International Finance Corporation (IFC), a member of the World Bank Group, has partnered with the Dhaka Stock Exchange (DSE), United Nations (UN) Women and the UN Global Compact for a sixth consecutive year to organise the "Ring the Bell for Gender Equality" event.
While emphasising the role of women in shaping a more equal future, the annual event highlights the link between gender equality, sustainability and inclusive growth.
This year's event, on Sunday, came at a critical moment when the economic and social consequences of Covid-19 continue to disproportionately impact women.
Research shows that women have borne the brunt of added household burdens and have lost their jobs at about 1.8 times the rate of men. Studies also show that female talent is among the least utilised economic and business resources around the world, and the pandemic is worsening the situation.
Making even small inroads in closing the global gender gap could quickly yield strong results, with the potential to increase global gross domestic product by $12 trillion by 2025, according to a McKinsey Global Institute report.
"We are extremely pleased that the Dhaka Stock Exchange – along with over 100 other stock exchanges around the world – joined hands with IFC and other partners to 'Ring the Bell for Gender Equality,'" said Shibli Rubayat-Ul- Islam, chairman of Bangladesh Securities and Exchange Commission.
"We remain fully committed to closing the gender gap and promoting the role of women in leadership, particularly in listed companies in Bangladesh. This will help private sector companies create value and promote inclusive growth," he added.
A 2020 IFC-DSE study indicates that around 18% of the members of boards directors, of companies listed in Bangladesh, are women. In terms of women on boards of listed companies, Bangladesh tops the South Asia region with a higher average than the global average of 17%. However, only 5% of women board directors are currently independent directors.
Special guest of the programme Md Eunusur Rahman, chairman of DSE, said, "Gender equality is a fundamental human right, and today there is more recognition than ever that women bring different experiences, perspectives and skills that make contributions to decisions that work better for all."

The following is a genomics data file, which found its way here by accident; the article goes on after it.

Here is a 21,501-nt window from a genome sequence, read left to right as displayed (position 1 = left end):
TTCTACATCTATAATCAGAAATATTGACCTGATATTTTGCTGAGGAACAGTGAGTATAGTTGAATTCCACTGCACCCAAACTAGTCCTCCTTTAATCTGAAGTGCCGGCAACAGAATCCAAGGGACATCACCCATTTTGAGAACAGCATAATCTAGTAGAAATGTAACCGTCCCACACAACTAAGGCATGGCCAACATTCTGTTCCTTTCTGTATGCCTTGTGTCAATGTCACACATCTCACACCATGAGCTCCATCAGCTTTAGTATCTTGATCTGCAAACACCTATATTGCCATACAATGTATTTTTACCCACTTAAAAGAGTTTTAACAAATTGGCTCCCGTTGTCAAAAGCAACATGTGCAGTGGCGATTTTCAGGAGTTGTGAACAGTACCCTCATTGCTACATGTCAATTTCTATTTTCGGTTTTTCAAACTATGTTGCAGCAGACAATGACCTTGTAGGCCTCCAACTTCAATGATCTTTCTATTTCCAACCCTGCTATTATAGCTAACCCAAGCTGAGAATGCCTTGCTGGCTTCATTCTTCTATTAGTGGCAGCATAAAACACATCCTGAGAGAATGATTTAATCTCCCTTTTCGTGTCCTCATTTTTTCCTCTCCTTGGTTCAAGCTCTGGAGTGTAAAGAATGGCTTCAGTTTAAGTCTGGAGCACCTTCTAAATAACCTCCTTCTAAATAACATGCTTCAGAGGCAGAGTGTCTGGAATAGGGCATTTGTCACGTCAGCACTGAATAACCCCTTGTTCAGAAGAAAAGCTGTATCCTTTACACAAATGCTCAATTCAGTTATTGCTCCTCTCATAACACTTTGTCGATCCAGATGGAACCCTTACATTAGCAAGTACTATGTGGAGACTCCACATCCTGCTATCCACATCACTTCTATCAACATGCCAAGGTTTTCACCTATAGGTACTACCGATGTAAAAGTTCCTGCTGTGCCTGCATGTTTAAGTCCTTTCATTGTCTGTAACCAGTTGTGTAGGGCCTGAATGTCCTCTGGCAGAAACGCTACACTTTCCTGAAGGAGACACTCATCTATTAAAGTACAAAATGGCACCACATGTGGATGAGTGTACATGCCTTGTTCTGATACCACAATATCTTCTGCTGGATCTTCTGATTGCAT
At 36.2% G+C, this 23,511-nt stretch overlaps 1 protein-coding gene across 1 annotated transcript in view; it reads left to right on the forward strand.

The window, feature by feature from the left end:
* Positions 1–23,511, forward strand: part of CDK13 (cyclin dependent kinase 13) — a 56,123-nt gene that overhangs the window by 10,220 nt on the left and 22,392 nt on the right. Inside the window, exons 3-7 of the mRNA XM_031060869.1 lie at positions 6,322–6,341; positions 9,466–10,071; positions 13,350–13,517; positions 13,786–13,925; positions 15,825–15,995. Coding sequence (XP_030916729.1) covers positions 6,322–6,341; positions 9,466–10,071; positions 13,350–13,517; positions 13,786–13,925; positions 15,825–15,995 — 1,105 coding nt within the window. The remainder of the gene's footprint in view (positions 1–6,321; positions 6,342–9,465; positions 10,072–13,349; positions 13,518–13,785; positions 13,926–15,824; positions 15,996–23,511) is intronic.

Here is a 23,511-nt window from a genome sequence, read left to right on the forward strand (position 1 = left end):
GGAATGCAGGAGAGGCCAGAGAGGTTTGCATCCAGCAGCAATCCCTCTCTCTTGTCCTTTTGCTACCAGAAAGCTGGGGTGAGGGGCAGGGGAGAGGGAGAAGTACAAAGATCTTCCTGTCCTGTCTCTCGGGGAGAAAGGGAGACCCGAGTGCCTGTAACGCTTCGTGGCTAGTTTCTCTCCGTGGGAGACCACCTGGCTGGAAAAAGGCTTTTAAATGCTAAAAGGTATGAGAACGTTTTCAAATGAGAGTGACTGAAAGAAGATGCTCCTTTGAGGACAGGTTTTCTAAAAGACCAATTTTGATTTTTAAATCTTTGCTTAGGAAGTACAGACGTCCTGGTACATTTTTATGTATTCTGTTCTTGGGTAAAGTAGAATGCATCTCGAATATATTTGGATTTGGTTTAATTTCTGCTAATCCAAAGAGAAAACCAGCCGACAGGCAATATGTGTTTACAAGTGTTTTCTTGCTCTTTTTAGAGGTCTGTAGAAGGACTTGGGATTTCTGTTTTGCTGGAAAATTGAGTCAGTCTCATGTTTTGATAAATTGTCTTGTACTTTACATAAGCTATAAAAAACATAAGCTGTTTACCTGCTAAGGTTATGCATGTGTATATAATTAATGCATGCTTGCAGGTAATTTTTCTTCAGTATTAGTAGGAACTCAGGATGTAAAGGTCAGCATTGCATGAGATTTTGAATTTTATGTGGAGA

He said women's economic empowerment is considered a key driver of sustainable development and a key corporate sustainability issue. Despite this, new UN Sustainable Stock Exchange research shows that women are still underrepresented in key positions in corporations around the world. Women worldwide only make up a very low proportion of executive positions.
Md Eunusur Rahman also mentioned that Bangladesh topped its neighbors in the latest World Economic Forum Global Gender Gap Index. In the report, Bangladesh ranked 50th among 153 countries.
Corporate Governance Officer of IFC Lopa Rahman said, "There has never been a better time to work on economic gender parity. The Covid-19 pandemic has created an opportunity to pursue more focused, value-creating strategies – such as gender-smart investing – to help private sector companies sustain economies and protect jobs."
"Women have to work twice as hard to succeed in a male-dominated world of work, and at the same time, women carry a significantly larger part of the unpaid domestic care burden. This care burden and other gendered access barriers have been amplified by Covid-19," said Mia Seppo, UN Resident Coordinator in Bangladesh.
"Despite this, we see plenty of evidence of women's resilience, innovation and leadership. In a future, gender equal world, there is no limit to how far women can go," she added.